When Al Harman was diagnosed with renal cell carcinoma in 2006, he had surgery in his hometown, but when the cancer returned two years later, he and wife Lisa decided to look around for options. When his doctor suggested a clinical trial, Al said he wanted to try it because he knew it would give him the best chance. A long-time professional sport fisherman, Al still tries to fish every day and makes it off-shore to fish a couple of times a year.
We didn’t like the options they were giving us, so we went looking for someone who specializes in kidney cancer and a place that could offer us better options – our research led us to Hollings Cancer Center.
In late 2012, Jesse Hardy found himself in need of emergency surgery for a painful blood clot in his abdomen. During the procedure, the surgeon discovered multiple tumors on Jesse’s liver. More than a year later, Jesse – a husband, father and grandfather - is participating in a national clinical trial led by Hollings. He has responded so well to treatment that he recently came out of retirement to work as a mechanic in a new garage. “The treatment I’ve received through this center – it’s indescribable. It is totally amazing the things that are being done here. With what Hollings is offering patients right now, and what they are doing in research for the future, well, I’m just glad I am a part of it.”
When Katie Maxwell visited her physician with unexplained body pain and abdominal bloating, she suspected the symptoms were related to a recent fall from a horse during competition. However, tests revealed the 42-year-old wife and mother had advanced peritoneal cancer, a “cousin” of ovarian cancer. The diagnosis led the former nurse, wife and mother to the Hollings Cancer Center where she was offered a clinical trial. “Over the course of treatment, Hollings became a sanctuary for me and my husband. Knowing everything I do now, I would not be treated anywhere other than a research hospital. I want to be at a place where they are looking for answers.”
Robert Williams was working at MUSC when diagnosed with bladder cancer in 2011. After noticing blood in his urine, he was referred to Dr. Savage, a urologist at Hollings, who diagnosed the cancer. After his diagnosis, Robert was introduced to Dr. Carolyn Britten who oversees clinical trials at Hollings. “She told me about the clinical trial and said there would be no guarantee, but asked if I’d like to try it. I said yes. I had nothing to lose,” Robert shares. Today, Robert feels that the clinical trial has helped him get back to the things he enjoys. “At one time, I couldn’t walk around the block without getting tired,” he says, but now, Robert reports he has regained his energy and is able to spending his time with his grandchildren, who he is glad to chase around the block.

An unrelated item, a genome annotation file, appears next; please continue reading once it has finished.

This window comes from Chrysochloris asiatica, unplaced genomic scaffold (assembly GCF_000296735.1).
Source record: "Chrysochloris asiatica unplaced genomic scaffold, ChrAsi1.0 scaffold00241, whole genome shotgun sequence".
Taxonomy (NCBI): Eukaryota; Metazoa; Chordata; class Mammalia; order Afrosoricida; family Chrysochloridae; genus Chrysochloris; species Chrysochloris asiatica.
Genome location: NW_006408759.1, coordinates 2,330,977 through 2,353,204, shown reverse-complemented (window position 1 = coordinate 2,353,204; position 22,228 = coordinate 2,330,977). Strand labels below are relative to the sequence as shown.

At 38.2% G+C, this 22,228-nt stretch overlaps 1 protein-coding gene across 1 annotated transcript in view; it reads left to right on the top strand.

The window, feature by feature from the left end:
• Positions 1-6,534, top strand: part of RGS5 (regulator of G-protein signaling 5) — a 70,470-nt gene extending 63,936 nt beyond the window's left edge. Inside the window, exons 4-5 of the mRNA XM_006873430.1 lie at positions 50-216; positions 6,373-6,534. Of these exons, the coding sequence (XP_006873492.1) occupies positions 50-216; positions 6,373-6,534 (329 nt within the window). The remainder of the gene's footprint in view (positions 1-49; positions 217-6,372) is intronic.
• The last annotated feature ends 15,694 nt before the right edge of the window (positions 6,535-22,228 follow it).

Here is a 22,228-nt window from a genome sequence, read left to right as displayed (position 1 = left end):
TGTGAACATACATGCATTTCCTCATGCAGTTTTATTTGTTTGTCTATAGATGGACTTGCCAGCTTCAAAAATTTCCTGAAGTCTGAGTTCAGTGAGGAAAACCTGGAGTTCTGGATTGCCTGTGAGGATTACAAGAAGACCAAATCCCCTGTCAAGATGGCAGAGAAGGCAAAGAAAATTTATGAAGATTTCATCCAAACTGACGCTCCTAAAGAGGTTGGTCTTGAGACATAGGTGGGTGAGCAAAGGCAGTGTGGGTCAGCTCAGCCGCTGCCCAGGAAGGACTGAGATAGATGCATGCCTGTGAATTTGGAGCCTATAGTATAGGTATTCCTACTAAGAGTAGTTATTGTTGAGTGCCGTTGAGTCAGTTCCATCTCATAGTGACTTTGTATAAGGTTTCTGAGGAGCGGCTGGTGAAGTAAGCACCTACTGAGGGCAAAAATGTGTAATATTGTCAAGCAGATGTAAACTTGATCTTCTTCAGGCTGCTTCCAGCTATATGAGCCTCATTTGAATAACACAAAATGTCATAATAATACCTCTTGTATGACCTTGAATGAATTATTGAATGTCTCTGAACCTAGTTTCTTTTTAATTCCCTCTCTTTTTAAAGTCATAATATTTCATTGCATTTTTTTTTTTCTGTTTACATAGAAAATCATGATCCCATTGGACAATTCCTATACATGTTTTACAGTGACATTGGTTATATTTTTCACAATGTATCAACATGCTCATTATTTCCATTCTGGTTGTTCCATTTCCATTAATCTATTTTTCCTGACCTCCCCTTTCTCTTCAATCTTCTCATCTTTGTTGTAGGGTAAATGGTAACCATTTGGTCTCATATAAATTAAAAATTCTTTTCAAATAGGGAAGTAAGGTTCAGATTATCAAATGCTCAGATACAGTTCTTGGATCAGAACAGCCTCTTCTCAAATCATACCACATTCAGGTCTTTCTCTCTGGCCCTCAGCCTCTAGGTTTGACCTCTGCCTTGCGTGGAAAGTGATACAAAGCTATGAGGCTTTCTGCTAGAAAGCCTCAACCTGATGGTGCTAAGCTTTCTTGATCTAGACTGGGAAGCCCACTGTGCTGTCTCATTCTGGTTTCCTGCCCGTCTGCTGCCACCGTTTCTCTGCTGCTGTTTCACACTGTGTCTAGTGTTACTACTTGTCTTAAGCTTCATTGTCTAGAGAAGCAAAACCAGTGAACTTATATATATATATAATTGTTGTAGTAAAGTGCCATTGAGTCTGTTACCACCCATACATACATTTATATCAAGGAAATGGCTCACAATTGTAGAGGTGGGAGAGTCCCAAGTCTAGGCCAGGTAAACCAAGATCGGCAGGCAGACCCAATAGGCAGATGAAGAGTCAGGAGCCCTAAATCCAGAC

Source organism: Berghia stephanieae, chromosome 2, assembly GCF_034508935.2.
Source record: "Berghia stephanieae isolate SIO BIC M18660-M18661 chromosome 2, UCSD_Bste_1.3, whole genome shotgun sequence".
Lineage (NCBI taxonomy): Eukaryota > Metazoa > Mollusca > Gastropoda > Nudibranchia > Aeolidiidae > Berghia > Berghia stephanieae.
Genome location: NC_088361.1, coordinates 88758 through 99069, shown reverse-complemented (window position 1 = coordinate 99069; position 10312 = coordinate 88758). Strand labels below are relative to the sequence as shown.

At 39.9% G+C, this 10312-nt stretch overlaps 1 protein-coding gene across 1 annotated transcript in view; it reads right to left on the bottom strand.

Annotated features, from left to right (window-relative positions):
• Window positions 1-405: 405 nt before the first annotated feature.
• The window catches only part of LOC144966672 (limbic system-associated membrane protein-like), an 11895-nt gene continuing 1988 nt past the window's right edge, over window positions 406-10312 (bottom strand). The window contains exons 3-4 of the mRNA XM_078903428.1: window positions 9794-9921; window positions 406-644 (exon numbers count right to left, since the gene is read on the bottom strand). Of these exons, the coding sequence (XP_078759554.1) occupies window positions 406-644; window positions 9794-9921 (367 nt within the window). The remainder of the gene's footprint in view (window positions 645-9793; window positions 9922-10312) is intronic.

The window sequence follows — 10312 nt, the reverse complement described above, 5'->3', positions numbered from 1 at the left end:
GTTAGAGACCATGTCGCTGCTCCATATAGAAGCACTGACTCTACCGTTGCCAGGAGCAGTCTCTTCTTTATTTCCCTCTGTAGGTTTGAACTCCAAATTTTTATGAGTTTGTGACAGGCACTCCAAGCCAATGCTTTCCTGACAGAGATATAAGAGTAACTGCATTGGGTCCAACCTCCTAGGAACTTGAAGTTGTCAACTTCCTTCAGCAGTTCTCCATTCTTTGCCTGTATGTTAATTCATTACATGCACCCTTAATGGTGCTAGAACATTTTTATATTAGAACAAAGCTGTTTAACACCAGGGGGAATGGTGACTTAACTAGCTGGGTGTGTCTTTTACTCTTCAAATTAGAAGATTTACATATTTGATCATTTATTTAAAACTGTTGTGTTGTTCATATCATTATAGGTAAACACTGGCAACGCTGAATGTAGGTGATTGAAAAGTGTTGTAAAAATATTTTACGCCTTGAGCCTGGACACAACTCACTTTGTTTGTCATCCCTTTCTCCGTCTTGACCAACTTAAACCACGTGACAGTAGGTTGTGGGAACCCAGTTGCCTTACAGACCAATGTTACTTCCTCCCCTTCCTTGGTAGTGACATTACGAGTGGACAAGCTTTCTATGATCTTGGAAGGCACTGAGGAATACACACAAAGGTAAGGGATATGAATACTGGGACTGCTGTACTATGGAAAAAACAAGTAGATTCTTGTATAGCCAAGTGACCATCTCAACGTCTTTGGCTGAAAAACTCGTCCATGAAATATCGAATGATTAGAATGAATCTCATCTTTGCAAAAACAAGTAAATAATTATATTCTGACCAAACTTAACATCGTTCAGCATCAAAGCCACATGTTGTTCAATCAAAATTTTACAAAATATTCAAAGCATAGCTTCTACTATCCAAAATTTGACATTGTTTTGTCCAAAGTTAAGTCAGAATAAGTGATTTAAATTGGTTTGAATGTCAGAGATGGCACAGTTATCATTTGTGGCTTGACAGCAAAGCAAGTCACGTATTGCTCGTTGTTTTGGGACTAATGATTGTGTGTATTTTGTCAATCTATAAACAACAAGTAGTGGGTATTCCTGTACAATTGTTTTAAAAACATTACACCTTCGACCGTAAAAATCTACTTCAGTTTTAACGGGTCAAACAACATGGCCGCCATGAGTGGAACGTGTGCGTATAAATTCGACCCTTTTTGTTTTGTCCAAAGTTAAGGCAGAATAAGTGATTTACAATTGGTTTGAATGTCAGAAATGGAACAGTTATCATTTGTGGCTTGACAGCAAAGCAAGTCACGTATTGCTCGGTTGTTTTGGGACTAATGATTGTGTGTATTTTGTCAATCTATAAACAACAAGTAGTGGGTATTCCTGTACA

I remember being concerned that I was going to have to travel to receive the best care possible, but after looking around and learning about Hollings Cancer Center and the opportunity for clinical trials here, I was so relieved that the best care was right here. I had the dream team here at Hollings.
When Ann Ramsdell, a mother of two and a biologist at MUSC, was diagnosed with Stage III breast cancer, she could have chosen to be treated anywhere. But Ann chose the Hollings Cancer Center because of its clinical trials program. Today, Ann is in remission and has switched the focus of her research from heart defects to breast cancer.
When a spot, or “nodule” was found on one of my lungs, Dr. Chadrick Denlinger recommended a minimally-invasive procedure called VATs, or video-assisted thoracoscopic surgery. I did some research and found that the surgery was fairly simple and would leave me with just three small scars on my left side. Dr. Denlinger explained everything to me – from the details of the procedure to what I could expect from my recovery – very well. Following the surgery, I had a brief recovery period then got started on my rehab with a personal trainer. Thanks to this procedure and the wonderful staff at MUSC, I’m cancer free and back to my active life in Hilton Head.
Pamala Reese is a busy machine operator, mother and grandmother. After letting too many years go between mammograms, she received one at the Hollings mobile health unit and learned she had breast cancer, frightening news for anyone. Fortunately, Reese was successfully treated and is back to work and enjoying her family. Now on long-term medication to help prevent recurrence of cancer, she says,
“I feel truly blessed to be here. If I had not gotten that mammogram when I did, I don’t know what would have happened. Now I urge other women to get their mammograms.”
Diagnosed with head and neck cancer, Ed Bostain hoped his treatment would allow him to continue doing what he loved most: firefighting and rescue diving. Ed's doctors at the Hollings Cancer Center determined he was a candidate for a clinical trial. Today, Ed is back on the job and back in the water.
"I went on a clinical trial and pretty soon my tumor – not my career – was history."